While the quality of the Cliffs’ climbing is marginal by many climbers’ standards, its ready access and the ability to top-rope (a form of climbing involving minimal risk) makes the area an attractive destination, particularly among less experienced climbers. Climbing has occurred in the area for decades, dating back to at least the early 1960s. Boulders scattered around the base of the Cliffs hold historical significance as the site of some of the earliest U.S. bouldering (a climbing subset characterized by short, but difficult, routes). The Cliffs have witnessed past disagreements over whether bolted anchors should be allowed to facilitate tope rope climbing, and anchors had been sporadically installed, only to be pulled or chopped by other climbers.
5.2.1. Norm violation and subsequent social sanctioning
It is against this backdrop that Climbers Association representatives approached the County’s Land Manager with a request to install bolted anchors at the top of Cliffs routes. The Association, a small nonprofit managed by an all-volunteer Board of Directors, partnered with the County on a range of stewardship projects – from graffiti removal to trail construction – developing credibility and trust with County officials over time. Association representatives highlighted the environmental toll that climbers’ anchor-building activities had taken at the top of the Cliffs, which would be alleviated by the addition of bolt anchors. After some discussion, the Land Manager granted Association representatives permission to install whatever hardware they deemed necessary.
With authorization to bolt at-will, one of the Association members (the Developer) floated the idea of going beyond installing anchors at the top of climbs and proposed turning the climbs into “sport climbs” by placing bolts at regular intervals up the routes.4 The move, he reasoned, would open the climbs up to a wider range of climbers as safe lead climbs, rather than relegate climbers to either top roping the climbs or climbing them without the safety of a rope, as was currently the case. The proposition was met with hesitation and concerns that some community members would not appreciate the introduction of bolts to climbs that historically had none – an act referred to as “retro-bolting.” Eventually, however, it was agreed that the Developer would equip one or two easy routes as sport climbs and then wait to see the community’s response.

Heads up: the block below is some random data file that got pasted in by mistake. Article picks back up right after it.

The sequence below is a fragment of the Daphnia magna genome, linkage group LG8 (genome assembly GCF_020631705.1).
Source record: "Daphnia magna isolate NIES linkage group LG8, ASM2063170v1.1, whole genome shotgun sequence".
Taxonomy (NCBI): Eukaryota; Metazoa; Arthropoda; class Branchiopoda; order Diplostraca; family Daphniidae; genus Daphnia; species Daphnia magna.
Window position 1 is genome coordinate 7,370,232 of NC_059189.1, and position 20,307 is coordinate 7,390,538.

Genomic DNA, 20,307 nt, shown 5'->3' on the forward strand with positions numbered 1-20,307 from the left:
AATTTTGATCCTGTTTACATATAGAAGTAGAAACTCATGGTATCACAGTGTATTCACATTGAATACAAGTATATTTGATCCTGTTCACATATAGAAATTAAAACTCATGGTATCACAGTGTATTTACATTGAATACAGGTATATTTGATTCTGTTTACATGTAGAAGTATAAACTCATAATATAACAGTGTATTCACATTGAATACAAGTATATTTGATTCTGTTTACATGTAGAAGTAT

The Developer installed two routes and immediately began receiving positive feedback from other climbers. The act had its intended effect, as many of the less-experienced climbers that frequented the Cliffs found the sport climbs opened up new, safe, climbing experiences. Spurred on by the positive reactions, the Developer equipped additional routes until the Cliffs exhibited seven retro-bolted sport climbs (totaling roughly 50 new bolts). The response to the Developer’s activity remained positive, even after the local newspaper ran a photo series of the Developer installing the routes. A Mountain Project forum thread was started focusing on the new routes, and the Developer posted to the thread, identifying himself as the bolter and noting that the Climbers Association had obtained County permission for route development.
The thread’s tone took a turn after three days, when some Mountain Project users began criticizing the Developer’s actions and arguments over the appropriateness of the new routes sprouted. Most of the users fell clearly into one of two camps. Some viewed the bolt installations as a positive contribution; in the words of one commenter: “Many more people will get a lot more out of climbing at [the Cliffs] thanks to you and the [Climbers Association]. Haters gonna hate when it comes to outdated ‘ethics’ at a beginner crag close to town” (MP User ID42). A response to the preceding comment exemplifies the viewpoint of those opposing the bolt installations – referred to here as Traditionalists (see Table 3) – who perceived the act to be a violation of historical precedent (MP User ID20):
‘Outdated ethics’ are local history. If you don’t respect local history, you have no business speaking or acting for the community…Hundreds, probably thousands, have been to [the Cliffs]; yet no one drilled a route until this recent ‘community service’ [project].
|Actor||Description||Role in case|
|Developer||Experienced climber and Climbers Association Board member||Violated historical bolting norms by developing established climbs as sport climbs|